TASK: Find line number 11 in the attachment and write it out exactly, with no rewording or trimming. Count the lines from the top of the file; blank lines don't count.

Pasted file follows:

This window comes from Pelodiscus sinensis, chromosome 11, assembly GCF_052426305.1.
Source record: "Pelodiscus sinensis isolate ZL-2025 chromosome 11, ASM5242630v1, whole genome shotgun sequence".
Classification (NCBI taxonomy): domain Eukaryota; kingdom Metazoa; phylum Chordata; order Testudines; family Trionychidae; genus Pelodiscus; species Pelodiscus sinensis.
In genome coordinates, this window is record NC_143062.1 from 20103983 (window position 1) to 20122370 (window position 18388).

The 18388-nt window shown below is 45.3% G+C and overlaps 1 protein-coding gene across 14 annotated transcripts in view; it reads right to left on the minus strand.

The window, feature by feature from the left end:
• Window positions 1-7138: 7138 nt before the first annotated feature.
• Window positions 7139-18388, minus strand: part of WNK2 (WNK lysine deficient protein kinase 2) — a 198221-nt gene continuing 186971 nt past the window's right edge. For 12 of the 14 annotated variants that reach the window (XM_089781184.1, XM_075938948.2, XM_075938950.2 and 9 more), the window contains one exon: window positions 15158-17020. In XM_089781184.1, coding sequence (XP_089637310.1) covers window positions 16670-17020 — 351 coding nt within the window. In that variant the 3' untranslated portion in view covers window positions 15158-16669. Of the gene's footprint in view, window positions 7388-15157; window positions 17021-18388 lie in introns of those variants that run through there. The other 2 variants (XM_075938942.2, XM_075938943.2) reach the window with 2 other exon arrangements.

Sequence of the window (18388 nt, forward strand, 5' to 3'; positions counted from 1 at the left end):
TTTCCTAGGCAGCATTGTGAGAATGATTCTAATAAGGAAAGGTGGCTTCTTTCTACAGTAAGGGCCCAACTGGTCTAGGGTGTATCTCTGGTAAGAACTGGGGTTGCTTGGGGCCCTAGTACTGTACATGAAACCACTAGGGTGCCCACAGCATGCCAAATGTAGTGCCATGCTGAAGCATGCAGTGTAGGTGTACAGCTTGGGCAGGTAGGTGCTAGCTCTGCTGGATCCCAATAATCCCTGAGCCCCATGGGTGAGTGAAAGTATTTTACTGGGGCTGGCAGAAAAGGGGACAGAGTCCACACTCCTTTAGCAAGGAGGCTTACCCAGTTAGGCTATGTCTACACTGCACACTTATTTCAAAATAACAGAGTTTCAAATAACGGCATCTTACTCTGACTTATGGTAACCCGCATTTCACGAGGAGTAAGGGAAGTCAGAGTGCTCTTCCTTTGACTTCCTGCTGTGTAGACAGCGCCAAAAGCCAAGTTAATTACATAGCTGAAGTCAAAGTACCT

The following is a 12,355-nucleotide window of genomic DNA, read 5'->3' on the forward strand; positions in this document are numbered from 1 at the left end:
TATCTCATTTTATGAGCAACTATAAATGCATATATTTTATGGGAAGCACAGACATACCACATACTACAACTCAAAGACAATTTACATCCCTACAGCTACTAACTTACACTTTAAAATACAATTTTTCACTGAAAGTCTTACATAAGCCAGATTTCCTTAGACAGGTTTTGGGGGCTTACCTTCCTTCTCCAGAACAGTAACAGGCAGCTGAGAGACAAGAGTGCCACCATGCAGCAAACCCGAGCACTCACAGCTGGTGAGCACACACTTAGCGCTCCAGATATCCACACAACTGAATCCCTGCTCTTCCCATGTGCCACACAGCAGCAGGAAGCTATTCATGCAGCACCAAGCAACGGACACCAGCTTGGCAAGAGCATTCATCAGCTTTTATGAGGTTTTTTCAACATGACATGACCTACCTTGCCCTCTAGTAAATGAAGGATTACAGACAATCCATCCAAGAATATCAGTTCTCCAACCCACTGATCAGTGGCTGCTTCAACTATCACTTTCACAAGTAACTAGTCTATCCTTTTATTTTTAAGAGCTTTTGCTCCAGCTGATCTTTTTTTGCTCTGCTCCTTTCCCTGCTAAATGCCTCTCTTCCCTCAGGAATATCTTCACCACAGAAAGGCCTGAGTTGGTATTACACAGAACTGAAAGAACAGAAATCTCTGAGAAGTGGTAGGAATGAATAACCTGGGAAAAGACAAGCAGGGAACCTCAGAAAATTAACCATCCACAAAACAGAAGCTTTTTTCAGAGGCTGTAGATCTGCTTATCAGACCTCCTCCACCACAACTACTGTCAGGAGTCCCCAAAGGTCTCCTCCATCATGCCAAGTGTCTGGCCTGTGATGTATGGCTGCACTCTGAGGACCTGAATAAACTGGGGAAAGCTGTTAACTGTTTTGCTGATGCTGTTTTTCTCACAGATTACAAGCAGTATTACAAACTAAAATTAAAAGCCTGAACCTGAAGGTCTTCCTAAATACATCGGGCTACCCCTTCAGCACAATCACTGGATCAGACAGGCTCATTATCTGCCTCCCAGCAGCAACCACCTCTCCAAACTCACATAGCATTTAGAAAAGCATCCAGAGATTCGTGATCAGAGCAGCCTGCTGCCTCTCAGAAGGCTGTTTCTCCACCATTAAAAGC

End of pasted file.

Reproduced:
The following is a 12,355-nucleotide window of genomic DNA, read 5'->3' on the forward strand; positions in this document are numbered from 1 at the left end: